Over the years, I have met several people who have gone into real estate investment without doing proper DUE DILIGENCE. Today I will be sharing with you the importance of DUE DILIGENCE for a real estate investor
I am sure a number of people reading this have had a fair share of real estate investments that did not go well. While following through with this topic may not be a sure guarantee that you will not have bad investments anymore, it will reduce the quantum or the frequency of failure.
Worst case scenario, it will put you in a position to be on the edge when you come across something not clear or helps you decipher quickly when you come across certain red flags. It is what you use with the knowledge acquired here, that translates into how much of bad investment you can eliminate.
I will go quickly into certain itemized topics which will guide this article while infering a lot from my direct and indirect experiences.
The first thing I observed, has made people lose money in real estate is that most people do not do as much due diligence as they should do. My Number 1 real estate investment rule; ‘Never wave your due diligence’:
Don’t ever think that you can wish it away. No matter who may be introducing the investment to you, regardless of the respect you have for the person; even if that person is me. If you adhere to this particular instruction, you will save yourself a lot of headache and heartbreaks in real estate.
I have seen people who bought properties, and do not even know the location of the property. When you ask them, they tell you ‘my good friend introduced it to me’. If you go further to ask that ‘friend’, he or she may also not have a clear idea of the land. Such deals could be highly risky.
Some people have bought into real estate investments without even visiting the company involved or finding out about them. They wake up years later to realize that their money has gone down the drain. Their refusal to do due diligence has cost them the money.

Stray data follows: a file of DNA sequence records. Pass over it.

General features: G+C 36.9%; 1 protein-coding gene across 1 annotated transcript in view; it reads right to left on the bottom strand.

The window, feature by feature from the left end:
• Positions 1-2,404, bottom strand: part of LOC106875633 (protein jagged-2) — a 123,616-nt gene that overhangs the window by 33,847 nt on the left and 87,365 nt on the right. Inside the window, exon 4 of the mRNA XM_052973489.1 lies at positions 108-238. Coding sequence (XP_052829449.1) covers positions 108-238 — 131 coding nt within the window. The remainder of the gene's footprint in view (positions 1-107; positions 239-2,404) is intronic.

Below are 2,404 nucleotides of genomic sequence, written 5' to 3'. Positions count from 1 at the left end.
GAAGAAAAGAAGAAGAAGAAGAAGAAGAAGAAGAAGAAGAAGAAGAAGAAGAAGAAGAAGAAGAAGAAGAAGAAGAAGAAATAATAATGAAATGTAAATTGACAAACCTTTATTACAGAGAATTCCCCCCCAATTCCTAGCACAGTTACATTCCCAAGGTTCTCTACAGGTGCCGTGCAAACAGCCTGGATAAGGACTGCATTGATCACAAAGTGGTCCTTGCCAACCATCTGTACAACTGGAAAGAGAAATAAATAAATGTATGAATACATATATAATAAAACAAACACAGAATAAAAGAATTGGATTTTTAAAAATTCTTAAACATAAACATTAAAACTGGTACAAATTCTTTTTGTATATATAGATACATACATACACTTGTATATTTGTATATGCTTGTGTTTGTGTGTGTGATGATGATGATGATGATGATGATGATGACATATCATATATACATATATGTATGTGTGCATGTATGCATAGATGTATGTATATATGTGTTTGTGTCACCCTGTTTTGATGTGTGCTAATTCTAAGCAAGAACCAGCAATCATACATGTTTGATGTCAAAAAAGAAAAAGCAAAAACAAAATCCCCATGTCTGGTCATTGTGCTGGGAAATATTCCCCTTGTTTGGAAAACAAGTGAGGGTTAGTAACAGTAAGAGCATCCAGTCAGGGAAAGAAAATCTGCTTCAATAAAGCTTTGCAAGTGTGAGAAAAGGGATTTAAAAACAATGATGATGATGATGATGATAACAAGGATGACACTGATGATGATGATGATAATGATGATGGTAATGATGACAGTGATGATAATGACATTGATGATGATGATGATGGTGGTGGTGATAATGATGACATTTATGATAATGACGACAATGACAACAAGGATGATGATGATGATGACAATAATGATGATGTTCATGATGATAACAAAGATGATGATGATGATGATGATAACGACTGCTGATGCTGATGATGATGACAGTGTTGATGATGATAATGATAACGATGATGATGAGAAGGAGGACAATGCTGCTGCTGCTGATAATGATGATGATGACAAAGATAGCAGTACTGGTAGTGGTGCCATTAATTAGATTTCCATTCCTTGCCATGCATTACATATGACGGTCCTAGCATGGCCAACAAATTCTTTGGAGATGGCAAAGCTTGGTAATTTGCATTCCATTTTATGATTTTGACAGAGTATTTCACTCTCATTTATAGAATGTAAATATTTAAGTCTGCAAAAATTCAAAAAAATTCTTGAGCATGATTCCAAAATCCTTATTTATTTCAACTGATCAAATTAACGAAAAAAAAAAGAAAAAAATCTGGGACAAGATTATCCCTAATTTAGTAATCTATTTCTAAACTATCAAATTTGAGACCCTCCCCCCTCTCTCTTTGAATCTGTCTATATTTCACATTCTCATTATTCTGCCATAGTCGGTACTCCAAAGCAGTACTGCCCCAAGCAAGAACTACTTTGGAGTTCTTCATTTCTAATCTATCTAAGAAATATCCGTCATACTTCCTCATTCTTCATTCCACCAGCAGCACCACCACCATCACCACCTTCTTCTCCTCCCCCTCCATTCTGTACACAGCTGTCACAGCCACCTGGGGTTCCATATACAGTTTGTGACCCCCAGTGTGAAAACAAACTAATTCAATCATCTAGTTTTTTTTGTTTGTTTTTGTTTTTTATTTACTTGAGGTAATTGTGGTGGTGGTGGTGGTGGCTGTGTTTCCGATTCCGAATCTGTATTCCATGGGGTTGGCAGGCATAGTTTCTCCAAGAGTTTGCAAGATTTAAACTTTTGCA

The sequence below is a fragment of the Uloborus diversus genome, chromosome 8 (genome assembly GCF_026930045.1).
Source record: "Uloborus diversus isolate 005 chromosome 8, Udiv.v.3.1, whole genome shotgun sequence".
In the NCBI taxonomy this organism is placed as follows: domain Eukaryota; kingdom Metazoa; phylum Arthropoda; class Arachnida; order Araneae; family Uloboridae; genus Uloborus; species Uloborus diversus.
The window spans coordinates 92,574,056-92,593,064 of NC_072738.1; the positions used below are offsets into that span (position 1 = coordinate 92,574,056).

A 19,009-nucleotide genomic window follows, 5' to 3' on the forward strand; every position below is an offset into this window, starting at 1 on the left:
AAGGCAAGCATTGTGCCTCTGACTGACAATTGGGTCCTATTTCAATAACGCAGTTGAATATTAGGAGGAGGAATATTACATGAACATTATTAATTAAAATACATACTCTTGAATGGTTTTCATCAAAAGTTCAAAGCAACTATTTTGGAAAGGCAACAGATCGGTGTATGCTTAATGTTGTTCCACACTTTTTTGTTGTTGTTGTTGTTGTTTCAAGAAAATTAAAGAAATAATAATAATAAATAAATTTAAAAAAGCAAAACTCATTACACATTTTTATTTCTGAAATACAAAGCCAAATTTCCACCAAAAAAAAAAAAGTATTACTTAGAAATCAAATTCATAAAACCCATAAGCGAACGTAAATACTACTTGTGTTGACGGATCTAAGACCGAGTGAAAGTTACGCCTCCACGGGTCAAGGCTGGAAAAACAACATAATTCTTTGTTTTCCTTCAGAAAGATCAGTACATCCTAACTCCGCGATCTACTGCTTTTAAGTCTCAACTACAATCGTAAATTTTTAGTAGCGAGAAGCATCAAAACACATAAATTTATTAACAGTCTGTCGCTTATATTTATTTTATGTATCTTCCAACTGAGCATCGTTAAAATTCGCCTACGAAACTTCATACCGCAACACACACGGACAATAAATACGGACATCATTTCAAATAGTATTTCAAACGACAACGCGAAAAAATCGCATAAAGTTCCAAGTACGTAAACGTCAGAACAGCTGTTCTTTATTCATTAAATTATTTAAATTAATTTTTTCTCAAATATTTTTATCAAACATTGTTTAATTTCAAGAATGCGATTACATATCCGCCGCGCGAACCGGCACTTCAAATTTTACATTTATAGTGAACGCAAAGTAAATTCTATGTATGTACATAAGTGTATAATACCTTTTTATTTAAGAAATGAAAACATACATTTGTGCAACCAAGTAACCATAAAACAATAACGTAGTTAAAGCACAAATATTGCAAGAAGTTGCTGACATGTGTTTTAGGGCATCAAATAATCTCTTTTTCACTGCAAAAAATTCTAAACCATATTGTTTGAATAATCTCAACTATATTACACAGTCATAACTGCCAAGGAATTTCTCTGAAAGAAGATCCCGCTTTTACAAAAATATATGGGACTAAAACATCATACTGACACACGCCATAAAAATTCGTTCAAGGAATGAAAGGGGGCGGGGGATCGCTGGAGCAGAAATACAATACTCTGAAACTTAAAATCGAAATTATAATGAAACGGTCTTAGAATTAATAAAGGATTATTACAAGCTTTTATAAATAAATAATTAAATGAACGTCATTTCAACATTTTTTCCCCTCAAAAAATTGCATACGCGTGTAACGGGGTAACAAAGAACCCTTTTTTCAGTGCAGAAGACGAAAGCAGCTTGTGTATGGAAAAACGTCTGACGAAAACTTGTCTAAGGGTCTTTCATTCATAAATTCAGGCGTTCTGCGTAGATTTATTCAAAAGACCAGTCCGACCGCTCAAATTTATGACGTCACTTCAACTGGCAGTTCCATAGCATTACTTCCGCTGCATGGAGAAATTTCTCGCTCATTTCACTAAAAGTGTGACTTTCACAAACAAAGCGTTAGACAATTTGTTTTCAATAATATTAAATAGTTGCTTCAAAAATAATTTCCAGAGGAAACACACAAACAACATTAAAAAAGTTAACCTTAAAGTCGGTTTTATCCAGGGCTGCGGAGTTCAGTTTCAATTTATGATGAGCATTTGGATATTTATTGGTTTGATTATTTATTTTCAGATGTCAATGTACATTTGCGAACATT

When investing, you must have something at the back of your mind. People selling are usually in about two categories, they are either positive or negative people. Your fate is sealed when you fall into the hands of negative people, because they usually set out to defraud you. Even at that, dealing with positive people does not guarantee that you don’t lose money.
Your money can still go down the drain with people who are positive in the business, sometimes with their own money too, and in some extreme cases, with their own lives. It explains why some failed entrepreneurs resort to suicide when investments entrusted in their hands fail. But we all know that an act of suicide does not return monies back to their owners.
Such situations happen not because the person is fraudulent but because he probably took some bad investment decisions with people’s money or he also did not do due diligence in his own investments, which then fatally affected other people’s investments.
Invariably, this means that by doing due diligence, you will not only be saving yourself a lot of trouble, you will also be saving people you trust or people who have trusted you (as the case may be) a lot of trouble.
The people I find most interesting to sell to are those who ask lots of questions while I am making my sales pitch. This is because the person will have me take full cognizance and responsibility of those questions asked, cause I know I will be held for it.
I really don’t like those who go into business with sentiments. People who say ‘I don’t need to ask too many questions, after all we are friends, he can’t dupe me’. I t simply means that this category of people are not ready to take responsibility. Experience has shown me that it is this kind of people that will return after a few years to cause a stir on what had already been in the contract for so long, but were not aware because they saw no need to ask questions or read about the investment. Such people are specialist in creating a scene and usually cry foul with claims that they have been swindled, whereas they are the architects of their own misfortune because they passed off their due diligence from the onset.
There is no one who really wants to do a thing without counting the cost. It is in counting the cost that you do due diligence. Don’t do it after you pay, do it before you part with a dime of your money, no matter who you are investing with.
Doing due diligence helps you know who you should invest with, and how to package your investment, and safeguard against any future mishap.
MD/CEO, Realty Point Limited